Hunger-striking New York workers achieve huge Covid aid fund victory
Originally, the Fund Excluded Workers Coalition was asking for $3.5 billion, but the state government settled on $2.1 billion. Though many are afraid the money will not be enough, it is remarkable that the unprecedented legislation passed with almost no public opposition, Politico noted.
The recipients of the funds include undocumented people, many of whom are essential workers, and those recently released from prison. These groups were previously barred from pandemic aid despite paying taxes.
New York Assembly Member Marcela Mitaynes, a Peruvian immigrant who previously worked as a tenement organizer, joined in the hunger strike.
In an interview with Democracy Now, Mitaynes discussed her motivations for taking part: "it just doesn’t seem right that at the time when the city was asked to shut down, when people of privilege were able to shelter in place, that folks that didn’t have any other options, that needed to continue working, did, that were exposed, that then got sick. It’s just not right, and it’s not fair that they’re not given an opportunity to fight this pandemic, as well."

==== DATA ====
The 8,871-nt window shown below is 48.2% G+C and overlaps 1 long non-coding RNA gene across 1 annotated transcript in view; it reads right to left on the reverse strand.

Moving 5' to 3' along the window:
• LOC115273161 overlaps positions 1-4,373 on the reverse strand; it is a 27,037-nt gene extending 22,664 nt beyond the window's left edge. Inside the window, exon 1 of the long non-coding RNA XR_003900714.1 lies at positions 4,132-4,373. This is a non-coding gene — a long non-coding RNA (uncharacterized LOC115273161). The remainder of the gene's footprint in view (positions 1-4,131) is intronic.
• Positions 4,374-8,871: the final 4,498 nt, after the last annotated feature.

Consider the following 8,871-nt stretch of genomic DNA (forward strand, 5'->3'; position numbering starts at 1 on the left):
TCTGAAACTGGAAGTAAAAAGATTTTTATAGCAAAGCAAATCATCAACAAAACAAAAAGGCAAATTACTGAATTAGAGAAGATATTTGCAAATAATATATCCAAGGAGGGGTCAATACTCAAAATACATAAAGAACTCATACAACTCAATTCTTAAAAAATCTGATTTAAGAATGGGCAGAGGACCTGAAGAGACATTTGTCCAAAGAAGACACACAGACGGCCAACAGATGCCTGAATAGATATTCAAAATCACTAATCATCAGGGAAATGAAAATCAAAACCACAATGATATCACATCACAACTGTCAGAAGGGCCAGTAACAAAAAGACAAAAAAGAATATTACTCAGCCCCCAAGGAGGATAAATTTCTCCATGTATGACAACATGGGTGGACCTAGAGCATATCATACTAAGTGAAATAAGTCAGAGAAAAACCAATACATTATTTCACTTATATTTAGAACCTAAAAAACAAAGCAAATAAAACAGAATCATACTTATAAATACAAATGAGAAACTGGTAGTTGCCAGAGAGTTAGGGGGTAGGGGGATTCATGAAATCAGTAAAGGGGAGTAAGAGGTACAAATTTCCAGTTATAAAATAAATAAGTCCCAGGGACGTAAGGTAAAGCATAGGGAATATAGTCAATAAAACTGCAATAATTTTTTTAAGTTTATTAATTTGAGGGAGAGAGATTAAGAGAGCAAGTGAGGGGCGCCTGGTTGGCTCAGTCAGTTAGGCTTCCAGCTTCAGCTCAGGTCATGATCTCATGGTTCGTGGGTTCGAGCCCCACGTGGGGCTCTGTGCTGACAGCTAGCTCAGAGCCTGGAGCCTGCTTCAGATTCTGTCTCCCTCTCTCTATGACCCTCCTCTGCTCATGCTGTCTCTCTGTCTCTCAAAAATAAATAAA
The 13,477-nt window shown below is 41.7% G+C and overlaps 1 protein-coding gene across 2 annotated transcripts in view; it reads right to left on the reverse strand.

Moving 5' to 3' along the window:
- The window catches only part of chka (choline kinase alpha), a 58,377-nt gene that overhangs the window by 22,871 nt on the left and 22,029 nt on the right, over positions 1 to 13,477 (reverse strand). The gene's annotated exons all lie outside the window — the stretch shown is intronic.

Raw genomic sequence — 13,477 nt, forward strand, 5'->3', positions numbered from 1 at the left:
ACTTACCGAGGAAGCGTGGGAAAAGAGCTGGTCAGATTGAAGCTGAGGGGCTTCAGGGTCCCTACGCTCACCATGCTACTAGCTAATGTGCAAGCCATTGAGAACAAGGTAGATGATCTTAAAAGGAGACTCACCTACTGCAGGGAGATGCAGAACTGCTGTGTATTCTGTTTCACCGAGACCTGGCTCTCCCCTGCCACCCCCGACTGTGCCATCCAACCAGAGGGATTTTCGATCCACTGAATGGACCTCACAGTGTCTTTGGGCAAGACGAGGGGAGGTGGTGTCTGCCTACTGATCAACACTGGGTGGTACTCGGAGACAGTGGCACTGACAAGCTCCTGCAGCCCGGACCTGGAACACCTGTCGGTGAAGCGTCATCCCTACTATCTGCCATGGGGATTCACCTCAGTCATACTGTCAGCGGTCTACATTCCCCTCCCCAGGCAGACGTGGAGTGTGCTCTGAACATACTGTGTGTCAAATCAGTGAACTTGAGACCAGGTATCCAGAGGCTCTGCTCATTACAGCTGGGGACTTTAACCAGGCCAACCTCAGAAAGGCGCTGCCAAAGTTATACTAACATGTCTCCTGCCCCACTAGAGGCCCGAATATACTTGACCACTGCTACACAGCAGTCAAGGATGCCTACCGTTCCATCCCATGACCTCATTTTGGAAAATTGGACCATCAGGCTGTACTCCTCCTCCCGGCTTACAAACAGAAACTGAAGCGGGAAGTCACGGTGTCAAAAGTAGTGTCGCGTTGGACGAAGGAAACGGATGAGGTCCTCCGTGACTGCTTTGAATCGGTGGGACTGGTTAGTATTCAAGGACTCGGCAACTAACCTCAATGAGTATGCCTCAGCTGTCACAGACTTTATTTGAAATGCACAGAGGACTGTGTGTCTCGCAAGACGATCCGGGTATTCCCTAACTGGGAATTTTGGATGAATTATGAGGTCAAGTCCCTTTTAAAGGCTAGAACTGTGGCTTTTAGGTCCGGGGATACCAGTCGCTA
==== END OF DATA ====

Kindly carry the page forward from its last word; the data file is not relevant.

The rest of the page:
She added: "I truly believe that this is the job of government. We’re supposed to provide for our people. And this is a moment where we need to step up."
Concerns over the qualification requirements remain
Some activists worry that the $2.1 billion may not be sufficient.
There are also concerns about the documentation workers will need to provide in order to access the relief funds, including potentially having to show pay stubs, which may be difficult for many to obtain.
Supporters say such measures would exclude a large portion of the people in need.
Instead, they had argued for a wealth tax that would help fund the aid package for all while also redressing the severe economic inequities that have only sharpened since the start of the pandemic.
Mitaynes argued that a more expansive plan would be beneficial for all New Yorkers: "This is an investment in our community, investment in our future, because they will then take the money and put it back into the economy, which is what we need."
"And this is a way that we can all begin to work together and thrive and get back on our feet," she continued.
Cover photo: IMAGO / ZUMA Wire